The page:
Christian – Yes, that argument is a slippery slope isn’t it? I’ve had the same conversation with the same kind of people. These same people watch non-Christian TV and listen to non-Christian talk radio too, but somehow they don’t see how that is no different from listening to non-Christian music. For them, if it isn’t blatantly Christian, then it is evil. IN fact, they think that secular=profane. It is inconsistent legalism at it’s core, and a denial of common grace.

  5. Seth says:

    What is sacred? What is secular? What makes a song Christian? If a non-Christian writes a song about God, is that Christian? If a Christian writes a song about a boat with no allusion to God, is that Christian? Beyond that, what is music? Further, there’s a fair amount of sex and violence in the Bible, even an erotic poem. The Bible doesn’t condone immorality, but it does depict it. Context is significant to the discussion.

    Sacred and secular is a false dichotomy as far as I’m concerned.

  6. dianarn says:

    “Praise him with the clash of cymbals Praise him with resounding cymbals”(psalm 150). Well if running around with cymbals is praising God, then you might as well pick up a drum and an electric guitar, too.
    Besides, if God, in all of his Omnipotence, Omniscience, and creativity would only want to hear His name in all the songs that sounded the same and boosted his ego, then he must really not be all that wonderful or that creative.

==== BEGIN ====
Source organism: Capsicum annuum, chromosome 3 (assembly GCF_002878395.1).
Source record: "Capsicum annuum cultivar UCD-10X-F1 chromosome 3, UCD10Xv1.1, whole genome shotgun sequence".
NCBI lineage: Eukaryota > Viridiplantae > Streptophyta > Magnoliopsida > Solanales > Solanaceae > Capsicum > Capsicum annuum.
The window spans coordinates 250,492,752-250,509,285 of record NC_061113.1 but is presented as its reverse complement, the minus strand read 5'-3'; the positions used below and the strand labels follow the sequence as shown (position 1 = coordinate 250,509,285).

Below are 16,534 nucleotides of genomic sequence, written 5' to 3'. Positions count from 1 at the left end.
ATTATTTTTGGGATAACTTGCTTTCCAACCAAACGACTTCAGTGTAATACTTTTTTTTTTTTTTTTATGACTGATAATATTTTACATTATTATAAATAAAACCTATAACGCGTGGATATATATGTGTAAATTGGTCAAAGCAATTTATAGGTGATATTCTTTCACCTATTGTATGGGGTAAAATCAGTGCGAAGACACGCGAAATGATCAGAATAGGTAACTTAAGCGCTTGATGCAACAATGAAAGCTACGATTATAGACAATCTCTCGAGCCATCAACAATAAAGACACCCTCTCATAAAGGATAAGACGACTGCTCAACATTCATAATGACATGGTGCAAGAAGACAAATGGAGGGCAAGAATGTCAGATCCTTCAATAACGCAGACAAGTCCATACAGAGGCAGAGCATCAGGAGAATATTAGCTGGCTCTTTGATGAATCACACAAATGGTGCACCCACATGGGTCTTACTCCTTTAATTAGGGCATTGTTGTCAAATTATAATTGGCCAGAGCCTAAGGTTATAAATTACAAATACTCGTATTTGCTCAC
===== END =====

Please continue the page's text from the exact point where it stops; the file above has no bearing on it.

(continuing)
7. Tim Kurek says:

    Of course we can enjoy secular music… Just as we can enjoy secular music or books! The Holy Spirit acts as a filter to the evil in the world. Be in the world but not of the world, but STILL IN THE WORLD! Of course I added the last part but the Holy Spirit guides us in whatever we do.

    tim kurek

    just wrote a new blog. please check it out and let me know what you think!

  8. This as a big one growing up. And we tended to err on the side of “holiness” which was tossing out anything that was “secular” or not sold at the christian book store. Now I understand better that the “Christian music industry” is owned by the secular music industry. Same labels so what is the diff?

    I refuse to listen to music that is dishonoring to Christ and the Kingdom of God, music that glorifies rebellion towards Gods laws. So that lets me enjoy quite a bit of Secular music. Most of what is labeled Christian music has nothing to do with praising God.

    So we get to enjoy art, and in church we worship God with Psalms, hymns and spiritual songs, not “God is my girlfriend” pop worship 🙂

  9. Christian says:

    I liked that; “God is my girlfriend” line. Christian (what a great name!) I think you’ve pointed things in a slightly different direction, one that I am hesitant to suggest. When I converted about 5 years ago it was the first time I was exposed to Christian rock. I loved it! Some of it reminded me of the rock and roll of the early 70’s – you could easily sing along. And they were all so uplifting and energizing.

    Wasn’t long before I realized there were only about 12 songs on my local radio station’s playlist being sung in almost identical styles by about 24 different artists (I exaggerate here), I got bored and now rarely listen to ‘Christian’ rock.

    I still like some of the artists, those that aren’t so much focused on just the individual relationship with God and some that are a bit more ingenious; Third Day, Todd Agnew, and even a guy you never hear anymore, Brian Duncan. As for most of the rest, their songs are ‘milk’.

    Anyone know “Whenever I Say Your Name” or “Dead Man’s Rope” by Sting?

  10. Brian says:

    The Christian music I’ve heard on the radio is terrible. TERRIBLE!